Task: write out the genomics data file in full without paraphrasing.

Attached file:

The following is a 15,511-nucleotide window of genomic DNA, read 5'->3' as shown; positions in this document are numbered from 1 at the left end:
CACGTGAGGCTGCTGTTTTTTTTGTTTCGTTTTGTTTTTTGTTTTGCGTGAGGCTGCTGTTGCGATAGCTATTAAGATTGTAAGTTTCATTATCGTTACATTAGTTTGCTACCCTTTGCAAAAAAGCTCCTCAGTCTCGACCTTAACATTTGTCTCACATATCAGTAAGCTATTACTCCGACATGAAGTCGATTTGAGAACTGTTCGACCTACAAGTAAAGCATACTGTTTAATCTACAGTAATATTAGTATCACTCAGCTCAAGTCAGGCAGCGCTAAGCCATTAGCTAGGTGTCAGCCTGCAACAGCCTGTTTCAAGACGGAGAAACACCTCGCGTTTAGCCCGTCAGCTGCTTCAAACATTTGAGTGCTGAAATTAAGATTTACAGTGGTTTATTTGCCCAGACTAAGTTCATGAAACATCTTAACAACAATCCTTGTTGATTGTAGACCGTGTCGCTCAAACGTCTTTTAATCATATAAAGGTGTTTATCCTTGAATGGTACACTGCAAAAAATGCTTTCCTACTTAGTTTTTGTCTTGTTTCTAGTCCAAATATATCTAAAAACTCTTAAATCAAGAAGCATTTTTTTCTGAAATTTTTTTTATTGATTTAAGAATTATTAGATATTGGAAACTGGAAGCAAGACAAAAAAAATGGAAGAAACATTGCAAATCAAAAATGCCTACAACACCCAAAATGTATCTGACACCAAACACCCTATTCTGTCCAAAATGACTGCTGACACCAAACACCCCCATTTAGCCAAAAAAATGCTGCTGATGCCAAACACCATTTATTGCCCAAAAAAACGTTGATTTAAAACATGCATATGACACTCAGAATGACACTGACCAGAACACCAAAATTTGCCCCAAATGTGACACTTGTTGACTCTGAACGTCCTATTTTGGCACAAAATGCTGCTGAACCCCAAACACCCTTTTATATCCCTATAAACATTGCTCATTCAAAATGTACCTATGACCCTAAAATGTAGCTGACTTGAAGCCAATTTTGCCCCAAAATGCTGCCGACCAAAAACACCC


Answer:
The following is a 15,511-nucleotide window of genomic DNA, read 5'->3' as shown; positions in this document are numbered from 1 at the left end:
CACGTGAGGCTGCTGTTTTTTTTGTTTCGTTTTGTTTTTTGTTTTGCGTGAGGCTGCTGTTGCGATAGCTATTAAGATTGTAAGTTTCATTATCGTTACATTAGTTTGCTACCCTTTGCAAAAAAGCTCCTCAGTCTCGACCTTAACATTTGTCTCACATATCAGTAAGCTATTACTCCGACATGAAGTCGATTTGAGAACTGTTCGACCTACAAGTAAAGCATACTGTTTAATCTACAGTAATATTAGTATCACTCAGCTCAAGTCAGGCAGCGCTAAGCCATTAGCTAGGTGTCAGCCTGCAACAGCCTGTTTCAAGACGGAGAAACACCTCGCGTTTAGCCCGTCAGCTGCTTCAAACATTTGAGTGCTGAAATTAAGATTTACAGTGGTTTATTTGCCCAGACTAAGTTCATGAAACATCTTAACAACAATCCTTGTTGATTGTAGACCGTGTCGCTCAAACGTCTTTTAATCATATAAAGGTGTTTATCCTTGAATGGTACACTGCAAAAAATGCTTTCCTACTTAGTTTTTGTCTTGTTTCTAGTCCAAATATATCTAAAAACTCTTAAATCAAGAAGCATTTTTTTCTGAAATTTTTTTTATTGATTTAAGAATTATTAGATATTGGAAACTGGAAGCAAGACAAAAAAAATGGAAGAAACATTGCAAATCAAAAATGCCTACAACACCCAAAATGTATCTGACACCAAACACCCTATTCTGTCCAAAATGACTGCTGACACCAAACACCCCCATTTAGCCAAAAAAATGCTGCTGATGCCAAACACCATTTATTGCCCAAAAAAACGTTGATTTAAAACATGCATATGACACTCAGAATGACACTGACCAGAACACCAAAATTTGCCCCAAATGTGACACTTGTTGACTCTGAACGTCCTATTTTGGCACAAAATGCTGCTGAACCCCAAACACCCTTTTATATCCCTATAAACATTGCTCATTCAAAATGTACCTATGACCCTAAAATGTAGCTGACTTGAAGCCAATTTTGCCCCAAAATGCTGCCGACCAAAAACACCC